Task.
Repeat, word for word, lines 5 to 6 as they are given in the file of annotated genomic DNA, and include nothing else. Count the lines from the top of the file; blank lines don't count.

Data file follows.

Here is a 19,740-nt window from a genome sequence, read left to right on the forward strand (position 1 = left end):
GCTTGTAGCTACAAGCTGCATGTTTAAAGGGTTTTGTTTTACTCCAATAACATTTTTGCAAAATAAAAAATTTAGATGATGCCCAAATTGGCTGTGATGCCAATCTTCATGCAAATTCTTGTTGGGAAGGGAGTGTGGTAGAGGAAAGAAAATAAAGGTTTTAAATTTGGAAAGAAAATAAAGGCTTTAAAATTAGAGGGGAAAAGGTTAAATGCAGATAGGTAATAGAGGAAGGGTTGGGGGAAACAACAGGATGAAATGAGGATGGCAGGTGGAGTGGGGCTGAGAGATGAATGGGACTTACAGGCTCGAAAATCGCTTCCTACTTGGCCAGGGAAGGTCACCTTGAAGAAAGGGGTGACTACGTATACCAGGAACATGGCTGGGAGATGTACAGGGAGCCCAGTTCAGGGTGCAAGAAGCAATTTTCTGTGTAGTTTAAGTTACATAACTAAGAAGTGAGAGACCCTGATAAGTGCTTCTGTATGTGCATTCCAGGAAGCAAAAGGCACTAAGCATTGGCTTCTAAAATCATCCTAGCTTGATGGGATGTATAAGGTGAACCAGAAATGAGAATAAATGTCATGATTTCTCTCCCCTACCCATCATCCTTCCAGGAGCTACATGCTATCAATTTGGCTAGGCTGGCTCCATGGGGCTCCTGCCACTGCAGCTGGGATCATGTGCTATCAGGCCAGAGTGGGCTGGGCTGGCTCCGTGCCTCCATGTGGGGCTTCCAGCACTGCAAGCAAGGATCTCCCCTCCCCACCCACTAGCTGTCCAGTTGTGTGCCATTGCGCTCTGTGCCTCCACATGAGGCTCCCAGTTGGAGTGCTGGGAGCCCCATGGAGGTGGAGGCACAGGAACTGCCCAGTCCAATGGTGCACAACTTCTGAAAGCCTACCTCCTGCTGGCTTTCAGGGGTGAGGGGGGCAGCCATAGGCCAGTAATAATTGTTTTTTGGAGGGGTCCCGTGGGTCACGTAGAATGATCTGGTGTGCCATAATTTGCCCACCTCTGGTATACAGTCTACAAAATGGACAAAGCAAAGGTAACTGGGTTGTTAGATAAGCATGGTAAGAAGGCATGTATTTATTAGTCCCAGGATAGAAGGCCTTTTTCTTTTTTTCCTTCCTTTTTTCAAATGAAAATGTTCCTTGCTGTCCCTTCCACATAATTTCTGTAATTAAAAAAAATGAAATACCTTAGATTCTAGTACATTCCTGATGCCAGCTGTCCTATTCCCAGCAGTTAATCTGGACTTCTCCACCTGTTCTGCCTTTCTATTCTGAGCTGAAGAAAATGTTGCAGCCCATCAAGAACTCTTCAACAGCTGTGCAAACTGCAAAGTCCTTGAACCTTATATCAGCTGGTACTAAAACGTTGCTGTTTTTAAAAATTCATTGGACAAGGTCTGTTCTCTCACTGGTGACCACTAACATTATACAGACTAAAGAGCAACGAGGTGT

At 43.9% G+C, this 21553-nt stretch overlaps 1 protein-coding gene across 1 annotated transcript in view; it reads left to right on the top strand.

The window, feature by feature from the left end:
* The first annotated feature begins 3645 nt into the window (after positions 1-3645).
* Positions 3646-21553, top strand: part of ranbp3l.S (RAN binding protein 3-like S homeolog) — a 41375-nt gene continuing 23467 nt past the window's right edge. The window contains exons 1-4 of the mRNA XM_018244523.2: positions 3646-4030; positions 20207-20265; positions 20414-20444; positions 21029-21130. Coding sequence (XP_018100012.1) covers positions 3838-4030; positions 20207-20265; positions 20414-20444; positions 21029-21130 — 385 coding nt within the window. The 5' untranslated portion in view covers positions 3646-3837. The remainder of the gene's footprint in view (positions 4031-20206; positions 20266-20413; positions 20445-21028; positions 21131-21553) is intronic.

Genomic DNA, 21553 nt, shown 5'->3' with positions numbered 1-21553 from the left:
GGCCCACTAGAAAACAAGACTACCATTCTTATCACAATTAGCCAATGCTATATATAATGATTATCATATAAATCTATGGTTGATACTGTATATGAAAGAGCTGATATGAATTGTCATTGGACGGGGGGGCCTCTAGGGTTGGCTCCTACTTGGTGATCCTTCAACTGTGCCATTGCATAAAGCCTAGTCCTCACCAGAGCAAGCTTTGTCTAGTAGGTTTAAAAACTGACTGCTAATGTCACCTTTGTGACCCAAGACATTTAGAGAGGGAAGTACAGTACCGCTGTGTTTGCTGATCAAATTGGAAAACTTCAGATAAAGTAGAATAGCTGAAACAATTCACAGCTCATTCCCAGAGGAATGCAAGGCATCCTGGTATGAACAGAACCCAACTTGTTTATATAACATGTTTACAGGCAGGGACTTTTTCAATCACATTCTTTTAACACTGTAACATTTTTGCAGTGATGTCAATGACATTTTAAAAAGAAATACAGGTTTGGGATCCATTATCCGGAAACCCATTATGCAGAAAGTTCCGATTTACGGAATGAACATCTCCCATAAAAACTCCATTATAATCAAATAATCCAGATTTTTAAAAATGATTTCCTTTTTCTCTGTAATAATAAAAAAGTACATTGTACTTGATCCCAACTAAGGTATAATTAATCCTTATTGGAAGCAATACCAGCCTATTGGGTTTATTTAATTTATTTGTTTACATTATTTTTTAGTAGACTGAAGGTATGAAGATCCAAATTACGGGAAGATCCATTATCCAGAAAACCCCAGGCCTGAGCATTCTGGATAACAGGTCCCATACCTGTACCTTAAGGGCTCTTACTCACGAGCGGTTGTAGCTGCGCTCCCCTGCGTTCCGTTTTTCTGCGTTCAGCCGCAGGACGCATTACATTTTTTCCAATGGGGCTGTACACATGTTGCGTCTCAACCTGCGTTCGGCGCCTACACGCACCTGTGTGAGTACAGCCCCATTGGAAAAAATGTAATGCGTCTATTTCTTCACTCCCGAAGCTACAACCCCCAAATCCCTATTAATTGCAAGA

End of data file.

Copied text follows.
* The first annotated feature begins 3645 nt into the window (after positions 1-3645).
* Positions 3646-21553, top strand: part of ranbp3l.S (RAN binding protein 3-like S homeolog) — a 41375-nt gene continuing 23467 nt past the window's right edge. The window contains exons 1-4 of the mRNA XM_018244523.2: positions 3646-4030; positions 20207-20265; positions 20414-20444; positions 21029-21130. Coding sequence (XP_018100012.1) covers positions 3838-4030; positions 20207-20265; positions 20414-20444; positions 21029-21130 — 385 coding nt within the window. The 5' untranslated portion in view covers positions 3646-3837. The remainder of the gene's footprint in view (positions 4031-20206; positions 20266-20413; positions 20445-21028; positions 21131-21553) is intronic.